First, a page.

You should keep a sharp eye out for signs of sluggish drains. It’s easier to unclog a slow drain than it is to open one that has completely stopped. When the drain is slow, pour scalding water down the pipe to loosen any build-up of grease. Also, clean the stopper or drain screen. The first tool most people grab to fight a sink clog is a simple bathroom plunger. Pick a plunger with a large enough suction cup to completely cover the drain and create an airtight seal against the surrounding sink. Fill the fixture with water to completely cover the suction cup. Seal off any other outlets, such as the overflow drain in sinks, to create a vacuum. Push out any trapped air beneath the cup, then give the plunger 15 to 20 vigorous up-and-down pumping strokes to jolt loose the clog. This may take 3 to 5 times to do the job.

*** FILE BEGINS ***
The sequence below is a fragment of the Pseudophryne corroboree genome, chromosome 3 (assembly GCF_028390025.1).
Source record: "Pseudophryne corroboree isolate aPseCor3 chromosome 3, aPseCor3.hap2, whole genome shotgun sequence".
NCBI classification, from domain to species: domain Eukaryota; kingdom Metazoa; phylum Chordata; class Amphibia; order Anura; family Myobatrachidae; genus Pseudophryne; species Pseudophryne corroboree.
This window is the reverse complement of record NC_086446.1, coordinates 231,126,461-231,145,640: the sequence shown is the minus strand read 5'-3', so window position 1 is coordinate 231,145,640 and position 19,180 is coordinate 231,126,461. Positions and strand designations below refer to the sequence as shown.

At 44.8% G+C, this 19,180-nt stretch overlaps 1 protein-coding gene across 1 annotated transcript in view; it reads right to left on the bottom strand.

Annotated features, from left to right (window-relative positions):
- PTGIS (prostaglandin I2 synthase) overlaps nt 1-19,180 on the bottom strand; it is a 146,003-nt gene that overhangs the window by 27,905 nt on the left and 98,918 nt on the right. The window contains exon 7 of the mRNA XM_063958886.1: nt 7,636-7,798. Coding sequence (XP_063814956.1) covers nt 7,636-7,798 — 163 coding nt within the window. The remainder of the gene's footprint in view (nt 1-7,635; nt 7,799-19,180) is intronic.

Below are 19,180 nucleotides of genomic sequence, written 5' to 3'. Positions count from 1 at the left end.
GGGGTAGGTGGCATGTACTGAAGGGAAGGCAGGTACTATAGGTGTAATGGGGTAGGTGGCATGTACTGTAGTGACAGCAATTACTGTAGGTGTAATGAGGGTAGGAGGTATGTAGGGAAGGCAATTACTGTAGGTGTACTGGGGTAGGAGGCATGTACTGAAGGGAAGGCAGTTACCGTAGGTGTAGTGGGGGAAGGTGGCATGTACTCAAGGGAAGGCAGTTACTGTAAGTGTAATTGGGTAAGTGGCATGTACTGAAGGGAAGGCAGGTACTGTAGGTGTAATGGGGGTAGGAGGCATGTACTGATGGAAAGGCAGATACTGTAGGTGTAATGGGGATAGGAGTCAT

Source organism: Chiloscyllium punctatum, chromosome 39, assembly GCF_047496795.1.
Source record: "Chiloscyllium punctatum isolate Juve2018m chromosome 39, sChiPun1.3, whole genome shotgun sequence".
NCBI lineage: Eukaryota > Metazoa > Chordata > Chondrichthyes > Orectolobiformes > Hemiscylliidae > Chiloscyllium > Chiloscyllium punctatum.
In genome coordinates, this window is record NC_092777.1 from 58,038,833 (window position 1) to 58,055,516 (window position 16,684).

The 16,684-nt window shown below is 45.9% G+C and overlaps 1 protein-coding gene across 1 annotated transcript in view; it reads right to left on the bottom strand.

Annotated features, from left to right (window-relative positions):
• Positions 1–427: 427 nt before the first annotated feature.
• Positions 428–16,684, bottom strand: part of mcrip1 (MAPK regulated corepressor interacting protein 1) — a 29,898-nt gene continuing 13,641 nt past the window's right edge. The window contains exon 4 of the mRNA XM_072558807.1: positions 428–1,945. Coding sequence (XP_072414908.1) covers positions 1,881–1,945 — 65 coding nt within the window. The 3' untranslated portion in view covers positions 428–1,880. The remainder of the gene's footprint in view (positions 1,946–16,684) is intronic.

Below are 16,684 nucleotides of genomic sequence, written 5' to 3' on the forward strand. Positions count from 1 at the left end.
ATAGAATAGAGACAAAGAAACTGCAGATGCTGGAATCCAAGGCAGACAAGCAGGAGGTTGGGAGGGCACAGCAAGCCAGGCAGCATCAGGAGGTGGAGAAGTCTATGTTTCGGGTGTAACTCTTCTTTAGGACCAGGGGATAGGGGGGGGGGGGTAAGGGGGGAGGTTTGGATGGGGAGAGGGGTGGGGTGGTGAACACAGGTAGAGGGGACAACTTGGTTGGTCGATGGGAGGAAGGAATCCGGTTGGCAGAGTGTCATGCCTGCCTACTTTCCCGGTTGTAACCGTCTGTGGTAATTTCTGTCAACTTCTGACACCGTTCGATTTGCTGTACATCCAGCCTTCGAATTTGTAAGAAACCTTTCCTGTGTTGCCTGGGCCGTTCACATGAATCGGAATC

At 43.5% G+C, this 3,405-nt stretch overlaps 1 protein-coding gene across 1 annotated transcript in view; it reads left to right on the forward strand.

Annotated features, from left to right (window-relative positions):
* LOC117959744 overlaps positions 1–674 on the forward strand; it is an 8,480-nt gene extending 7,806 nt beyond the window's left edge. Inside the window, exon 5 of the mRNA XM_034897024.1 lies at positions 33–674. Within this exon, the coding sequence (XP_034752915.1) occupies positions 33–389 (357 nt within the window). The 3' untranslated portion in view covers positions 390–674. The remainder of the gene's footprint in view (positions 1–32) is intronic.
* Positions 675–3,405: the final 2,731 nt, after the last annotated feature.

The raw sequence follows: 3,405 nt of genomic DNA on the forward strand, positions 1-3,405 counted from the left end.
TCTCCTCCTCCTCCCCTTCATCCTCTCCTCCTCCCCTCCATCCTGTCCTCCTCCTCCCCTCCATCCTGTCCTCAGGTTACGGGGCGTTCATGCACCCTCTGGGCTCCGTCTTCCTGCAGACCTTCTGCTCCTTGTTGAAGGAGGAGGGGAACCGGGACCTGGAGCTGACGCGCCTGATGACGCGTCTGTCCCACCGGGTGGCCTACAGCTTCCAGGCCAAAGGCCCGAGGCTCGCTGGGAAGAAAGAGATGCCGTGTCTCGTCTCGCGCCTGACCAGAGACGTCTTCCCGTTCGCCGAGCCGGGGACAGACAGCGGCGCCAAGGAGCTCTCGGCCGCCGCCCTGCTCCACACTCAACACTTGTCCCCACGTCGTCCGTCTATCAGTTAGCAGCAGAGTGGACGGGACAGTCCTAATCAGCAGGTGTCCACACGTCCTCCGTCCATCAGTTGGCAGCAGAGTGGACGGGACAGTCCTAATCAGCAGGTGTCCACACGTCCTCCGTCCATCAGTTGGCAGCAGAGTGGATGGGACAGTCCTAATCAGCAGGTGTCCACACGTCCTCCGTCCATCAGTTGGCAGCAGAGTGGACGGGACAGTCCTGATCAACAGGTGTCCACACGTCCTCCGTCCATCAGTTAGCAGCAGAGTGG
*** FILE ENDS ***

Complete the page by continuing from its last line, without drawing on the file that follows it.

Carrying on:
When choosing chemical cleaners, pick the thicker products. These products stick to the inside of the pipe and give the chemicals better coverage and contact with the blockage. Allow the product to sit as directed, and follow with running water to test the drain. Read the instructions on the label and only use it as intended. Always use in a well-ventilated area and wear rubber gloves. Don’t use a plunger if a liquid cleaner is in the drain, or you risk splashing chemicals on your skin. And don’t pour them in if the drain is completely blocked. Otherwise you’ll be faced with a sink full of chemicals.
For more on this or other home care subjects, contact Scott at www.scottsauer.com.